See, Gen Xer’s are young enough to have been introduced to email, smart phones, and the internet relatively early, (early enough to master them without frequent bouts of cranky belligerence, at least) while still old enough to remember what growing up without them was like.
And lately, I’ve been thinking about how they made life different, for better or worse:
I’m… ahem… old enough to barely remember when playing a video game meant loading a tape for 45 minutes then smacking pixelated squares around with a joystick. Or dumping quarters into an arcade while avoiding the much older, friendlier men.
I can actually remember trying to sort out Zork commands. Those games always had long, tedious maze sections.
And I also remember when hitting a snag in a game meant possibly never finishing the game. I got stuck in one that doesn’t exist anymore while trying to get my rich family to travel back in time to their medieval selves, hoping for the chance to type in the “sneer” command. I hit this puzzle that I couldn’t solve and still don’t know how that story ended.
You couldn’t look up walkthroughs. You would just sit there, stuck, unable to finish your game and running to the nearest comic book store to find whatever local nerd you figured had the best chance of having figured it out.
I played Sim City back when it was a bunch of red and yellow rectangles and Age of Empires, back when it was just minuscule cave men saying, “Rooooooh-gan!” before cutting down a tree. I remember when Castle Wolfenstein was a bunch of stick figures shouting angry German amidst the hiss of walkie-talkies (surprisingly terrifying at the time) and when Doom began setting the standards for awesome graphics and superficial, blow-everything-up game play.
And now… well… I still love video games and modern graphics make the ones I grew up playing look like something a drunk toddler worked out on an Etch-o-Sketch, but we did have elaborate stories and had to mentally fill out those stick figures with our wild imaginations. We also didn’t have those massive multiplayer online role-playing games that now suck up years of people’s lives with their thin storylines and continuously-regenerating VI opponents that make you button-mash like a laboratory chimp jonesing for its next cocaine hit until it starts peeing itself and finally forgets to mate or eat.
So… there’s that.
Plus, we’re now seeing a strange return to those earlier simplistic games with FarmVille and similar phone apps, now combined with the addictive qualities of MMORPG’s. Hey, it doesn’t really matter if your pumpkin crop fails, people. Get on with your life (and get off my lawn).
For a while, when I was growing up, personal phones were around but not something most people had access to. They were really popular in Italy and we all found that really funny (Psh, those crazy Italians and their crazy cell phones and wild hand gestures and protection rackets).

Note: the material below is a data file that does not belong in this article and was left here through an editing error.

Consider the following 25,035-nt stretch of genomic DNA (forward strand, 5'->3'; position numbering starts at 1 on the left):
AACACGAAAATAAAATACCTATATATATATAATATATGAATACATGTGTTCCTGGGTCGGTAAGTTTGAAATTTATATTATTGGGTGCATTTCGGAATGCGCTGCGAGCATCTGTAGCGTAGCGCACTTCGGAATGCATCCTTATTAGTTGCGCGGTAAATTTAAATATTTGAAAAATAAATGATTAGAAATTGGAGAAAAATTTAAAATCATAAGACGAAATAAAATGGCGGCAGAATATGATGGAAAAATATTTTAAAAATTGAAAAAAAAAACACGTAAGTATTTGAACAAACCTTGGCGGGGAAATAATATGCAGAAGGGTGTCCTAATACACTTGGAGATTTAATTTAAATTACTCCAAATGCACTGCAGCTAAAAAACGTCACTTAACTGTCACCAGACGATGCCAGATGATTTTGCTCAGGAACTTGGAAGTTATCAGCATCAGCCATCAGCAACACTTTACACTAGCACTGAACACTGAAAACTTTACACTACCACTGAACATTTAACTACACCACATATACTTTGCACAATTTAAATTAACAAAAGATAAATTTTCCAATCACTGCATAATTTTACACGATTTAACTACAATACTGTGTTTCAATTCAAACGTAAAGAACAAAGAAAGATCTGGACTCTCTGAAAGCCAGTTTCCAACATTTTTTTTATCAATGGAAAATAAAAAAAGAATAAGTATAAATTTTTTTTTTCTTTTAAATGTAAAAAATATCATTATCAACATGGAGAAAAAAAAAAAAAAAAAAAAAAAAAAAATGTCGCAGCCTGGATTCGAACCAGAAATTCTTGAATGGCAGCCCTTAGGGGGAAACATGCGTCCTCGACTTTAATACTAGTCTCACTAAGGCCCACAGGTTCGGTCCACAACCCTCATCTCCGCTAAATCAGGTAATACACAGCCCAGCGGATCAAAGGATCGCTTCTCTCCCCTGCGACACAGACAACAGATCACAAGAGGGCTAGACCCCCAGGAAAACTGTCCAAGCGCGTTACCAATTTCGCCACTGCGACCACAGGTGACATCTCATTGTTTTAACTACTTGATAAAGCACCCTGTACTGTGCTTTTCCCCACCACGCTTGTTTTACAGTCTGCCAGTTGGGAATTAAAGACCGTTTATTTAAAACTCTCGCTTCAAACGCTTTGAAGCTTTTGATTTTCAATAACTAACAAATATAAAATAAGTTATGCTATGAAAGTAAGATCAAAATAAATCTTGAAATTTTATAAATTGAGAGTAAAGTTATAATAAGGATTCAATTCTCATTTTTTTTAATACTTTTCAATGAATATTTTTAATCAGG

They were also roughly shaped like a shoebox and cost a ton of money to use, so only businessmen were using them to make sure everyone knew that their time was really that important and those guys were probably also shelling out for those exorbitant plane phones while flying Business Class or getting their suits tailored or otherwise worshipping at the altar of Ayn Rand.
But normal people had landlines. If you wanted to showcase your whimsical, Bohemian self, you’d get something like a hamburger-shaped phone (Hell, I remember when cordless phones were a big deal because they’d you let you walk outside a two-foot radius).
People couldn’t contact you outside your house. Sure, we had answering machines so you’d find out if someone called, but you wouldn’t know about it before you came home (and you could be on vacation). You could feasibly put off calling someone back for several days, because you hadn’t had a chance to check your messages.
On the one hand, texting is really convenient. You can reach anyone, anywhere, at any time.
On the other, now anyone can reach you, anywhere, at any time. They now expect you to get back to them right away, or else they’ll be mad. There’s no excuse, because you’re wearing your phone at all times, or should be. You can never totally escape into the activities of the present moment, because in a way, you’re always leashed to a device that keeps you perpetually “on call.”
And you can’t heighten romantic tension anymore by making your significant other think you’re running around having an awesome time, innocently oblivious to all of their attempts to contact you. Now, you’re just ignoring them, which is rude. It used to be much easier to remain mysterious.
But I sure wish I had Google maps back in college because it would saved me from so many crying jags on L.A. freeways. Thomas Guides were absolute crap.
It was once much harder to get your hands on entertainment. You had to buy compact discs for $16, so they’d better be worth it. You either had to catch shows when they were on or make sure you programmed your VCR correctly, and also that no one accidentally taped over your show, because once you missed it, you could be waiting years for it to come back on. If ever.